Arkansas Bar Weighing Potential Punishment against Hillary Clinton

Hillary Clinton is always in hot water, yet, she’s never held accountable for all the crimes she commits.
She and her rapey husband are the perfect examples of elitist privilege.
Now, however, Hillary, a lawyer, may have to “pay a price,” as the Arkansas Bar is weighing potential punishment for the former First Lady, who is not very popular in that neck of the woods.
The punishment involves Clinton’s repeated LIES under oath to Congress.
Former Secretary of State Hillary Clinton escaped criminal charges last year but her legal troubles may not be over — the Arkansas state bar has promised a 
decision by next month on disciplinary action.
And the State Department continues to probe Mrs. Clinton’s mishandling of classified information, with an eye toward deciding whether she and several top aides should maintain their access to classified information at the State Department.
“The department’s investigation is ongoing,” officials said in a letter to Sen. Charles E. Grassley, which the Iowa Republican released earlier this month.
The department said Mrs. Clinton still has access to documents created or reviewed during her time in office. Meanwhile some seven aides have access to limited classified information, the department confirmed.
It said their access is also under review.
Mrs. Clinton sent and received thousands of emails with material now deemed classified, including some with top secret information, from a secret account she maintained on a server she kept at her home in New York. The FBI probed her email use but declined to suggest charges against her. Then-FBI Director James B. Comey said she was too inept with technology for him to prove she knowingly put national security at risk.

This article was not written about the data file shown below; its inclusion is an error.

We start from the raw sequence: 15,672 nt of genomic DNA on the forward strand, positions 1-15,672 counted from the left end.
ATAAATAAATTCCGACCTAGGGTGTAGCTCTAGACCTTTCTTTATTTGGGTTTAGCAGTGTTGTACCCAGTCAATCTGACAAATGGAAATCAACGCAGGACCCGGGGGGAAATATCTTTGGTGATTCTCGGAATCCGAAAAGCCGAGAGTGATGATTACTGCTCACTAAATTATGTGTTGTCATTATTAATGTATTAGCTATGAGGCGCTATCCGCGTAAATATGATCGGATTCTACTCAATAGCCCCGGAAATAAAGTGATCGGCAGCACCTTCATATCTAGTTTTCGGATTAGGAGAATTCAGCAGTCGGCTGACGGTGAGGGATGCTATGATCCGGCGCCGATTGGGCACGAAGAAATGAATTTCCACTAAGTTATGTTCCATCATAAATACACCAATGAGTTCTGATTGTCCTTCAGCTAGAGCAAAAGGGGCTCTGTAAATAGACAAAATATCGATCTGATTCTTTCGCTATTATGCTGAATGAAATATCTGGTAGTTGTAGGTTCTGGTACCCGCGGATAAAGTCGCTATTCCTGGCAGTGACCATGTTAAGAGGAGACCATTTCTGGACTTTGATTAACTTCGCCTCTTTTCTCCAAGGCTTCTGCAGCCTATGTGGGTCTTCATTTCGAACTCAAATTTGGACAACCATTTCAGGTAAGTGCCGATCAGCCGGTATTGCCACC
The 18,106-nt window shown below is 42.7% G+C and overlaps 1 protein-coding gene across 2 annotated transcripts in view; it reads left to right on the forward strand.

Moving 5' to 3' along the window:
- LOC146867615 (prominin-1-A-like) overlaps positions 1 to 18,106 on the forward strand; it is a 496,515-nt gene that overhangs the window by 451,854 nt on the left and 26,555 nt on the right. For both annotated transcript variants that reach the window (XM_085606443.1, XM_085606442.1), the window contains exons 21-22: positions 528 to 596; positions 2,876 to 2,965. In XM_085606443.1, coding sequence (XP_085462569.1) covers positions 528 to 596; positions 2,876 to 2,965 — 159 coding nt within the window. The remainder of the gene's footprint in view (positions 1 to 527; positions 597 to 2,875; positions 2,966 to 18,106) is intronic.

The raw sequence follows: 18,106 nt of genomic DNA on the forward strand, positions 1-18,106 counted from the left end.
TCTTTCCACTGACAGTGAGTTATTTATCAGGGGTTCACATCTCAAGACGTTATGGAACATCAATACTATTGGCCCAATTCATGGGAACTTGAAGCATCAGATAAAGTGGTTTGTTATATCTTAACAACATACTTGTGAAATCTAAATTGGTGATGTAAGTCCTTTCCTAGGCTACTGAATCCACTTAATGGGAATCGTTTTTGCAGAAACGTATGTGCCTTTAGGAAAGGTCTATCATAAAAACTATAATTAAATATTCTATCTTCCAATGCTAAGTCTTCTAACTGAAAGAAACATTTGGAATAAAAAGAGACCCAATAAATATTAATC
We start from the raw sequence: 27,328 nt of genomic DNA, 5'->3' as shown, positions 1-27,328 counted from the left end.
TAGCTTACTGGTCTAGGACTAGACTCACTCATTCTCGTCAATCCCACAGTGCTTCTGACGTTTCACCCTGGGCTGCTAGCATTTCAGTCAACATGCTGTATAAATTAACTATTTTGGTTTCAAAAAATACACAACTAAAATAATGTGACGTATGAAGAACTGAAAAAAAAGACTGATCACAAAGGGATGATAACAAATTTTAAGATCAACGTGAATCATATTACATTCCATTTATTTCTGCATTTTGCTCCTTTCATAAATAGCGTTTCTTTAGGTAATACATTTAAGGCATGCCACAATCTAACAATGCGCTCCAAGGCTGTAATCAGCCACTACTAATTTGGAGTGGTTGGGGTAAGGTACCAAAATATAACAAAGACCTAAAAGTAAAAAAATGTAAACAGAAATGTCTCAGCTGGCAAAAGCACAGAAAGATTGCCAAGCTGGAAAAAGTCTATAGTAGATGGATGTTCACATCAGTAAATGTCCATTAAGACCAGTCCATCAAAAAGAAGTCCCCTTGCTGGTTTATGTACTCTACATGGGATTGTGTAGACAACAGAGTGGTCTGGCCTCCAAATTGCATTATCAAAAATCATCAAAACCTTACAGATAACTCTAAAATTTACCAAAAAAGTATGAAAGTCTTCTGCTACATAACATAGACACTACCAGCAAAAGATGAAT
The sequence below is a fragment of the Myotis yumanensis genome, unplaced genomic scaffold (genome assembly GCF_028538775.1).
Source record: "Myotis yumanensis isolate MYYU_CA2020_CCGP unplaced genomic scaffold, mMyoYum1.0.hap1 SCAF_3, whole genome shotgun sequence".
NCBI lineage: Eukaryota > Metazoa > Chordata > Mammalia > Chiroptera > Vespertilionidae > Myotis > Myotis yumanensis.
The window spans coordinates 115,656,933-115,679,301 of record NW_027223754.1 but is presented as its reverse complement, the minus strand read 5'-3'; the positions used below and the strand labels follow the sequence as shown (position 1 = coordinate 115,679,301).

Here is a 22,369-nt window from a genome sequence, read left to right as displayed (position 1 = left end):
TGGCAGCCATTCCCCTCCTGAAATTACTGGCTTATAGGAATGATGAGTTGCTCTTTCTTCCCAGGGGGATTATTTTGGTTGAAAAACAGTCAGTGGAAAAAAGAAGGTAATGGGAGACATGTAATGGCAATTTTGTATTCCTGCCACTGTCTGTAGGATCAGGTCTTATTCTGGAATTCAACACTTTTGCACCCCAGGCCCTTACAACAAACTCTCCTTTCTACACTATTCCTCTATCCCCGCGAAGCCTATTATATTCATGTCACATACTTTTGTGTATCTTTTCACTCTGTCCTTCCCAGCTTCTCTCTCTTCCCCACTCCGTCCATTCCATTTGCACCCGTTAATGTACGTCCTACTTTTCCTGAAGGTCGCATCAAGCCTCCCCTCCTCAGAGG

But the issue continues to dog her, not only at the State Department but as a lawyer.
Ty Clevenger, a New York lawyer, filed an attorney misconduct complaint last year against Mrs. Clinton in Arkansas accusing her of dishonest behavior and lying under oath in testimony to Congress.
In an email Wednesday, Michael E. Harmon, deputy director of the state bar’s office of professional conduct, told Mr. Clevenger he’s still working the matter.
“I is my hope to have something to you by the middle of July at the latest,” Mr. Harmon wrote.
Mrs. Clinton’s ability to practice law in Arkansas has been suspended for her failure to keep up on continuing education requirements, but it could be reinstated.
Mr. Clevenger is also asking for discipline in other venues against Mrs. Clinton’s lawyers during the email fiasco: David Kendall, Cheryl Mills and Heather Samuelson. His initial complaints in Maryland were blocked, but he’s sued to compel an investigation.
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